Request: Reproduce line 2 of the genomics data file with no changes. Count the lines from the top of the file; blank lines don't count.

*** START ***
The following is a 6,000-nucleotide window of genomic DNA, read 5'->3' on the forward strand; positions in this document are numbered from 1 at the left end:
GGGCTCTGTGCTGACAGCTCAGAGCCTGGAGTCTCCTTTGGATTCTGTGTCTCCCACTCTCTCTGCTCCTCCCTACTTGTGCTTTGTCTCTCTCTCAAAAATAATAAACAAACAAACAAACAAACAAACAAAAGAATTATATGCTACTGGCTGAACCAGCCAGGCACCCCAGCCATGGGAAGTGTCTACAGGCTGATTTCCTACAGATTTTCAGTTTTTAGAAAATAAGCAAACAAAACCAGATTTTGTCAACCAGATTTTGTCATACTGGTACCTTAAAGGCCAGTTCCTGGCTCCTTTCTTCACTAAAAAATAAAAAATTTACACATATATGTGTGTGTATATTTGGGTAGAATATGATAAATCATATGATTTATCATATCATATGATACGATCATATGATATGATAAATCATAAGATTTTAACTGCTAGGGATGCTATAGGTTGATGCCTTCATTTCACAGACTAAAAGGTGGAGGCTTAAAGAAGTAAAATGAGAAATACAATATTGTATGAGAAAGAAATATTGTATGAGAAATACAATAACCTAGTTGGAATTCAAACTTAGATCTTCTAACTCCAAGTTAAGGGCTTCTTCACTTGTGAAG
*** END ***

GGGCTCTGTGCTGACAGCTCAGAGCCTGGAGTCTCCTTTGGATTCTGTGTCTCCCACTCTCTCTGCTCCTCCCTACTTGTGCTTTGTCTCTCTCTCAAAAATAATAAACAAACAAACAAACAAACAAACAAAAGAATTATATGCTACTGGCTGAACCAGCCAGGCACCCCAGCCATGGGAAGTGTCTACAGGCTGATTTCCTACAGATTTTCAGTTTTTAGAAAATAAGCAAACAAAACCAGATTTTGTCAACCAGATTTTGTCATACTGGTACCTTAAAGGCCAGTTCCTGGCTCCTTTCTTCACTAAAAAATAAAAAATTTACACATATATGTGTGTGTATATTTGGGTAGAATATGATAAATCATATGATTTATCATATCATATGATACGATCATATGATATGATAAATCATAAGATTTTAACTGCTAGGGATGCTATAGGTTGATGCCTTCATTTCACAGACTAAAAGGTGGAGGCTTAAAGAAGTAAAATGAGAAATACAATATTGTATGAGAAAGAAATATTGTATGAGAAATACAATAACCTAGTTGGAATTCAAACTTAGATCTTCTAACTCCAAGTTAAGGGCTTCTTCACTTGTGAAG